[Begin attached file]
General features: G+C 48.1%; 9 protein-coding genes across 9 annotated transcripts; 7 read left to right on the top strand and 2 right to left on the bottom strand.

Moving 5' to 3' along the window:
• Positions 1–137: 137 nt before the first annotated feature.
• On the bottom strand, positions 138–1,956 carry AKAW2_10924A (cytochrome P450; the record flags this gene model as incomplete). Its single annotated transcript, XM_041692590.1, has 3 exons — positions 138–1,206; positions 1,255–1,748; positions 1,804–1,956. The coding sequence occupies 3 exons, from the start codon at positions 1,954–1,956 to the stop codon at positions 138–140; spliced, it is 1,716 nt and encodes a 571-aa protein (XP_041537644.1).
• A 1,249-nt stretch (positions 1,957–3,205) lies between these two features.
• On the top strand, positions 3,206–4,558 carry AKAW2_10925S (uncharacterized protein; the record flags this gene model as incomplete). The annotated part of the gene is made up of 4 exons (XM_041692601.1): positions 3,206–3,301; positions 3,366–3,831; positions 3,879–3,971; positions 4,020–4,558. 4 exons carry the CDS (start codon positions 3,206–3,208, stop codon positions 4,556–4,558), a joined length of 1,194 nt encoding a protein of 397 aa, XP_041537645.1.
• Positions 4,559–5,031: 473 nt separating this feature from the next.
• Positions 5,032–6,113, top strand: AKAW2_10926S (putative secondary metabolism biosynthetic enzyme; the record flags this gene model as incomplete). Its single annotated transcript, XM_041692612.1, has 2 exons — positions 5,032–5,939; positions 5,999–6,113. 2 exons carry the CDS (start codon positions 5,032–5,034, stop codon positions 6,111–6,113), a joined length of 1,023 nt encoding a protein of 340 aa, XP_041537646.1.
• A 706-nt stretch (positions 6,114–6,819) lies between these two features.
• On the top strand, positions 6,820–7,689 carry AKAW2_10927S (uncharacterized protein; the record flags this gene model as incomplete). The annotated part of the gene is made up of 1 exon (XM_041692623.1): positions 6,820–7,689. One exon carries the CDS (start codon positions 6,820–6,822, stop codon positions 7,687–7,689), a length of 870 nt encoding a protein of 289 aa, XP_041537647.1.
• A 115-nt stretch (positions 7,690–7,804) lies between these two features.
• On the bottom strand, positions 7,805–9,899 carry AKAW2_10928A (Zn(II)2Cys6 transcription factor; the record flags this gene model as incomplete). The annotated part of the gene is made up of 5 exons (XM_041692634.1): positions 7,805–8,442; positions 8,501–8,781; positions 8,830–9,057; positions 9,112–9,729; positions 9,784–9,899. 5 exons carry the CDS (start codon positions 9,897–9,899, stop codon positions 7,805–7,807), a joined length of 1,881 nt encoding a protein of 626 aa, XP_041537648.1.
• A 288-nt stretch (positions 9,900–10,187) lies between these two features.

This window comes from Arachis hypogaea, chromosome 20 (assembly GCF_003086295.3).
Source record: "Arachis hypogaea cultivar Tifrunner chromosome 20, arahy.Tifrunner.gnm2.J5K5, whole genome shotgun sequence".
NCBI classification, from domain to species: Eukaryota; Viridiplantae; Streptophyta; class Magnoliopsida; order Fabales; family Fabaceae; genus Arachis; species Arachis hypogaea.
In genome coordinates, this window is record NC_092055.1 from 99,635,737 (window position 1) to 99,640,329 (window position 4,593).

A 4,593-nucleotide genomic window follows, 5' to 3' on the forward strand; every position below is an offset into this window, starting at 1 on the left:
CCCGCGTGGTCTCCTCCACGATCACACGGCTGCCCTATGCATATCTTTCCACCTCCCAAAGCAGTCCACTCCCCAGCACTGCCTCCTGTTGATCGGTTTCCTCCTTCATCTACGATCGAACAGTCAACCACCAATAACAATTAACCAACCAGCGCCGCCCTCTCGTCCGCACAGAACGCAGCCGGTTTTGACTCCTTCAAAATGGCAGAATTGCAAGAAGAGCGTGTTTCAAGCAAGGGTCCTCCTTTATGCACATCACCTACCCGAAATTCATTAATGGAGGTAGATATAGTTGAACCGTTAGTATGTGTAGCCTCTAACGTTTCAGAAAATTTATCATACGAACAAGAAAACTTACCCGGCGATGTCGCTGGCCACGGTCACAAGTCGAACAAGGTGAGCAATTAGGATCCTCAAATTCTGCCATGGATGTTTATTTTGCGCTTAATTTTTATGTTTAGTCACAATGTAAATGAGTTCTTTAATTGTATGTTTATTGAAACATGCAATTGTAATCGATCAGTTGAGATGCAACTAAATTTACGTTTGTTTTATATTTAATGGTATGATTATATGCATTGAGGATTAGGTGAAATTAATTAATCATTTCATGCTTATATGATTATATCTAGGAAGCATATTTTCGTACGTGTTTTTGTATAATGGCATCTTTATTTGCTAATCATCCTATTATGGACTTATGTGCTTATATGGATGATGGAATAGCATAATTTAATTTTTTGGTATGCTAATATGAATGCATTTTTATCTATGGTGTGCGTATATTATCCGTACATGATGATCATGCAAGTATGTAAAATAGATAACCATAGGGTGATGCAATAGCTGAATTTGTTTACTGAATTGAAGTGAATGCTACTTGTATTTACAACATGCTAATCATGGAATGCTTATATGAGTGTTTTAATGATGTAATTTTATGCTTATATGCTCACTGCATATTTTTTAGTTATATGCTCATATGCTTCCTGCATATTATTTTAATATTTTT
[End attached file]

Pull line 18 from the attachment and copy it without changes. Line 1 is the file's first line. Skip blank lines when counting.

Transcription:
A 4,593-nucleotide genomic window follows, 5' to 3' on the forward strand; every position below is an offset into this window, starting at 1 on the left: